We Ultimately Define What is Possible in Our Own Lives

Mount Kilimanjaro Summit, Uhuru Peak (iStockphoto/Thinkstock)
Mount Kilimanjaro Summit, Uhuru Peak (iStockphoto/Thinkstock)

Here is a story of courage from the Globe and Mail (June 23, 2012). It is the story of 31-year-old Spencer West, who lost both his legs when he was just five-years-old. He was told he will never walk again. But he did more than that. He climbed Africa’s highest mountain, Mount Kilimanjaro in Tanzania, partly by wheelchair but for the most part by walking on only his hands to reach the summit. He did this for charity and make a point that you don’t need legs to overcome adversity in life.

He told the Globe reporter, “We ultimately define what is possible in our own lives.”

The summit of Mount Kilimanjaro (the world’s fourth-highest peak) is about 20,000 ft. The summit of Mount Everest is about 30,000 ft. About 25,000 people from all over the world try to climb Mount Kilimanjaro each year but one-third never make it up to the summit due to various reasons.

One of them was Martina Navratilova, the tennis superstar. In December, 2010, just months after completing six weeks of radiation treatment for noninvasive breast cancer, attempted to climb Mount Kilimanjaro for a charity. On the fifth day of a planned six-day journey, she became ill and was taken off the mountain. Navratilova, 54, was flown to a hospital, where it was determined she had high altitude pulmonary edema.

Altitude sickness kills 10 to 20 people each year attempting Kilimanjaro. More people die trying to climb Mount Everest each year. One of them was a Toronto resident. “They say the mountain took her, but not before she conquered it,” says Toronto Sun. Shriya Shah-Klorfine, 33, who made her dream come true when she reached the summit of Mount Everest. This was in May, 2012. She died while descending from the peak.

What is the secret of survival for mountaineers?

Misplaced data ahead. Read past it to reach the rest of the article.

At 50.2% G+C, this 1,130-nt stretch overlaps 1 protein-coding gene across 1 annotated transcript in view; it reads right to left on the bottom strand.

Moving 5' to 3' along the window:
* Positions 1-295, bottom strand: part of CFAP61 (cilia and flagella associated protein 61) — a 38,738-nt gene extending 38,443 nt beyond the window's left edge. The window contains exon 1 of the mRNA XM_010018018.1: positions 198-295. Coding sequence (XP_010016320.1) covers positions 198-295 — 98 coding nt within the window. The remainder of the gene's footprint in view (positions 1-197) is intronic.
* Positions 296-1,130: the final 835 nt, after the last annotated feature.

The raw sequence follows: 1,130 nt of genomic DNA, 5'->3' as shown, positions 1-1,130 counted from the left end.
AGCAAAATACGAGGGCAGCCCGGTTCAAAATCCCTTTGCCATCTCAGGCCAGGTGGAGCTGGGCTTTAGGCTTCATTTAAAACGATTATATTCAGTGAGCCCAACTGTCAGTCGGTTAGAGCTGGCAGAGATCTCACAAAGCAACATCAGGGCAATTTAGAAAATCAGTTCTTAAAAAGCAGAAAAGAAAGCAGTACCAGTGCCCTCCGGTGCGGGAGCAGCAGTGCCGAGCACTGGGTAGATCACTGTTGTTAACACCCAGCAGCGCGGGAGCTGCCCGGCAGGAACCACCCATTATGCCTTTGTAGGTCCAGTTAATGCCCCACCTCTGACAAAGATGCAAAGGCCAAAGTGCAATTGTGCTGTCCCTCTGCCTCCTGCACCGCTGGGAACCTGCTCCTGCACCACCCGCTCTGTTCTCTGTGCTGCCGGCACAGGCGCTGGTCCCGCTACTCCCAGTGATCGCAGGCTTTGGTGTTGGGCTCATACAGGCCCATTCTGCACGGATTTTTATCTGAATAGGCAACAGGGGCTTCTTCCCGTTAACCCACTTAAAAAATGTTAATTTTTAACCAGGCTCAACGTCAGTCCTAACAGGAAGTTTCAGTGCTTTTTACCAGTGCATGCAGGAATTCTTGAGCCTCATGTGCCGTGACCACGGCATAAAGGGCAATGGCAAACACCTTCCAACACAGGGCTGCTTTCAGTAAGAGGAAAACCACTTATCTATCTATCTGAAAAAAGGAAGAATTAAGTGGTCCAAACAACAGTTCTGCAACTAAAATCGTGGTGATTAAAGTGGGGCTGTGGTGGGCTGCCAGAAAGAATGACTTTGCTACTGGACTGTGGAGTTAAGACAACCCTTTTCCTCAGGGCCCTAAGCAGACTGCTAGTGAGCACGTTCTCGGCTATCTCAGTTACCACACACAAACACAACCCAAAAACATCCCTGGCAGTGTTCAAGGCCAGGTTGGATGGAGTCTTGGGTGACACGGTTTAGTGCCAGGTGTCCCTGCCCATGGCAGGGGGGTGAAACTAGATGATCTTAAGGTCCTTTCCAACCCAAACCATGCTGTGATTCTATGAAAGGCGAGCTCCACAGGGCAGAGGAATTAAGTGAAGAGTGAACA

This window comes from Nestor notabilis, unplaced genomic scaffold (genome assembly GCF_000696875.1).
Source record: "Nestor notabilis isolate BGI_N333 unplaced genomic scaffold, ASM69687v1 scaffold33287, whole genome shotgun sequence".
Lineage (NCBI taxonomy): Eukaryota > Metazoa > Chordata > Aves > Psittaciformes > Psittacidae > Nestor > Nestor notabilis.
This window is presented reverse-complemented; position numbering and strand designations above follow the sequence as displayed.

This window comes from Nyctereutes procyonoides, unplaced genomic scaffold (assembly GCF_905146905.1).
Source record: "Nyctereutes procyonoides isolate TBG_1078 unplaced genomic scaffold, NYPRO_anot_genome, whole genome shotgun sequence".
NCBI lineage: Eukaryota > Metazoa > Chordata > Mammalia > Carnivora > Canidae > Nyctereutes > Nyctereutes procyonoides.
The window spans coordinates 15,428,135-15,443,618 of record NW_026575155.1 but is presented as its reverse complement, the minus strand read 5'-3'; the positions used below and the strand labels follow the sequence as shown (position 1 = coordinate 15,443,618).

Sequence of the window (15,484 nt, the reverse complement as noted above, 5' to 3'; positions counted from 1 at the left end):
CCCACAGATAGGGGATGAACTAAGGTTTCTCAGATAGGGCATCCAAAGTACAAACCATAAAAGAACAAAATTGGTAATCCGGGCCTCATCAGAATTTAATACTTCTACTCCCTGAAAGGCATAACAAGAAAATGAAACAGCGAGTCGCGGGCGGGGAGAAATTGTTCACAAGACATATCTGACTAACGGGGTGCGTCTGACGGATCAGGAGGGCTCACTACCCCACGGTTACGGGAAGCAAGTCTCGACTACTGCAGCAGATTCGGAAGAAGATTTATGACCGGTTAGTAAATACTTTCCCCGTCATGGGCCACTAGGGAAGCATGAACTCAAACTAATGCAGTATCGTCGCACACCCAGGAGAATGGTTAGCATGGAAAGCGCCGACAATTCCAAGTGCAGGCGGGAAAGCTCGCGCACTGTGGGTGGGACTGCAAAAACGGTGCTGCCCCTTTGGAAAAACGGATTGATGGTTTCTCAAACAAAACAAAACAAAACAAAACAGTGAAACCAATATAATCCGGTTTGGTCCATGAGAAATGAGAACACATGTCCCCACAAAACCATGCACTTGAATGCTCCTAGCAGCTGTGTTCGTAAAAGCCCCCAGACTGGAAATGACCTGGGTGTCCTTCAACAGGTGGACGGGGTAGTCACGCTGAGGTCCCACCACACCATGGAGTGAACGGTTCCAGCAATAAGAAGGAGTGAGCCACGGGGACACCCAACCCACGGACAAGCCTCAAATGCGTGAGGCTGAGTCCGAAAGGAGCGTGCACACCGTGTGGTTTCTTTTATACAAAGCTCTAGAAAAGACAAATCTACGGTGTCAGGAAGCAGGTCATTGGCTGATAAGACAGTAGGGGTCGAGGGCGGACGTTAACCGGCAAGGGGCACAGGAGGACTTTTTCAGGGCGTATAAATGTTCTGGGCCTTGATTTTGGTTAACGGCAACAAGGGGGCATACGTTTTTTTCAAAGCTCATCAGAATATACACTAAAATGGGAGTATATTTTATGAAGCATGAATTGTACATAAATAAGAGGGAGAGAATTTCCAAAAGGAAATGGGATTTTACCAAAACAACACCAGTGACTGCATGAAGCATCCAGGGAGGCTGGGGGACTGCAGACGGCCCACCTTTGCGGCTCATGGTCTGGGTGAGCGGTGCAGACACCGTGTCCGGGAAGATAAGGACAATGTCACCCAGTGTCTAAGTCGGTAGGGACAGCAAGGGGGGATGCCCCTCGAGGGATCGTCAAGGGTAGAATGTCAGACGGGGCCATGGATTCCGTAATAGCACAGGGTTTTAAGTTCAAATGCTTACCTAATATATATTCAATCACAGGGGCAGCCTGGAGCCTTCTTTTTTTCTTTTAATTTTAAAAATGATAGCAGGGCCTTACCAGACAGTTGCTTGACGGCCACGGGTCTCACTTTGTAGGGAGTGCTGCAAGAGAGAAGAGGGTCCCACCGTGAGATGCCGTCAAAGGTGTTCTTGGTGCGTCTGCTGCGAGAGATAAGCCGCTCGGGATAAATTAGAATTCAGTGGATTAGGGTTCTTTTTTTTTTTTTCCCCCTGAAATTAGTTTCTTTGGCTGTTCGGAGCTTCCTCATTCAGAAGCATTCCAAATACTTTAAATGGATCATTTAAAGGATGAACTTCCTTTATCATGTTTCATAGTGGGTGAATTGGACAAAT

For Himalayan mountain climbers, neither personal experience nor participating in a traditional versus commercial expedition affects the chances of survival, reports a study in the June 30, 2012, British Medical Journal.

Mountaineering is a dangerous sport with a significant risk of death. The researchers conclude, “… that cumulative, collective knowledge and general innovation are more important than individual experience in improving the odds of survival.”

Factors like good health, courage, determination and training are important. Good preparation in any endeavour does bring success. Many young and old have set records climbing Kilimanjaro.

Seven-year-old Keats Boyd of Sherman Oaks, California is thought to be the youngest to have summited Kilimanjaro, he did so on January 21, 2008.

In the summer of 2010, granddad George Solt, a retired professor from Olney in Buckinghamshire, became the oldest man to reach the summit of Kilimanjaro, at the age of 82. In September, 2010, 83-year-old Bernice Buum managed to climb to the top of Kilimanjaro and became probably the oldest woman to get to the summit.

So, age or sex is not a determining factor. I know quite a few people from Medicine Hat have climbed Kilimanjaro. But my dream, since I was in high school in Tanzania, to climb Kilimanjaro has taken a back seat over the years. I don’t know why. Like anything else in life, the more you delay your venture, more difficult it gets to accomplish. Although it is never impossible.

So, there is hope for me and many others who have dreams and bucket lists. Just keep working hard and keep trying. Success will follow.

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